We’ve been working on the Fujifilm X100s review for almost a month now, and we have to say that the camera is really quite the awesome piece of hardware. At first, I wasn’t so smitten by it but it has started to warm up to me after sticking around as a constant companion image taker. The company has truly made this an extremely capable camera and has indeed improved on some of the biggest problems that they faced with the X100–the camera’s predecessor.
I’ve been testing it in the streets of New York City–the perfect proving grounds for the audience that this camera is targeted towards. And despite some admirable performance and improvements from its first incarnation, the camera will still face some issues.
The X100s in the Hand
When I hold the X100s, it reminds me a bit of a large point and shoot. It didn’t really make me think about a Hexar AF or even a Leica CL–let alone my Voigtlander Bessa R. And with that fact, the camera perhaps already started an awkward relationship with me. When I first started using it, my mind was already so accustomed to using the X Pro 1 and my Voigtlander Bessa R that this thing felt very toyish. Seriously, how could something of this build quality think that it could steal me away from my metal rangefinder and my professional backup camera of choice?
And then I gave it a chance.
One of the biggest things that I needed to remember is that this camera isn’t meant to take on those other cameras that I’m so much more used to using for my documentary and street work. Instead, it is meant to complement them. To that end though, it became a fun camera for me to use–but that was really it. And when my brain accepted this, I started to appreciate the X100s’ build quality for what it is–a fixed lens camera meant to be small for the silent street photographer.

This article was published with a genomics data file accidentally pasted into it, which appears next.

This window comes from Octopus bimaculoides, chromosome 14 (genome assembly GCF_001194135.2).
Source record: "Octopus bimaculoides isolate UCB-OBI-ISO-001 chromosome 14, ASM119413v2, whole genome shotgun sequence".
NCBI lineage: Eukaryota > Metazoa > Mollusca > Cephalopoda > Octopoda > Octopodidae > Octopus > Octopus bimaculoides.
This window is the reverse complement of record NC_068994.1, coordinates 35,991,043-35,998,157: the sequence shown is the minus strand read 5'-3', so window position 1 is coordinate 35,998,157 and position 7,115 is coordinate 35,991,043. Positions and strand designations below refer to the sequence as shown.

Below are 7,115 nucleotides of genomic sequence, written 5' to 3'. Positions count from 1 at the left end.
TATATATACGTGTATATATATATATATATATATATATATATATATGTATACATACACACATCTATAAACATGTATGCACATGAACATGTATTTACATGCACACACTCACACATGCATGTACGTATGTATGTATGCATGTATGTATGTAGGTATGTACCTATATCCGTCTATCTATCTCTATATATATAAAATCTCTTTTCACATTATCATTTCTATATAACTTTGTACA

Autofocus Performance in the Streets
The autofocus of the X100s is a mixed bag in my opinion. But it wasn’t only in my opinion–it is also that of my East Coast staff; all of whom had their chance to play with the camera.
Here’s the thing: Fujifilm cameras have the wonderful ability to adjust the size of the focusing point. When the camera is set to the smallest focusing point, it will take very long to focus and all of the autofocusing abilities that have been revamped are stripped to an absolute null.
Make the focusing point larger though, and you’re in business.
Get up close for macro mode, and it may drive you insane. A friend of mine came over my apartment last night for a small birthday gala of hers. She’s been shooting a little longer than I have and the camera started to drive her a bit insane when she tried focusing on a glass of absinthe I mixed for her.
With all of this stated though, I need to make this clear: in good lighting and with the focusing point made the largest, this camera is a focusing speed demon and perhaps right up there with Olympus’s FAST AF system. Make it smaller, and you have something on par with Canon’s EOS M camera.
Let’s put this a bit more into perspective. Before our meetup with our readers this month, Gevon, Mike, Julius and I walked around NYC for a while. They had the Nikon D90, Sony A580 and Olympus OMD EM5 respectively. They all totally destroyed the focusing speed of the X100s with the focusing area set to the smallest.
Go into lower lit situations, and you’ll need to focus on a highly contrasting area. Additionally, we recommend pre-selecting a focusing point beforehand. While that may sound like common sense, not everyone does it.
But then there is also the issue of manual focusing. That was a major criticism of the older focusing system.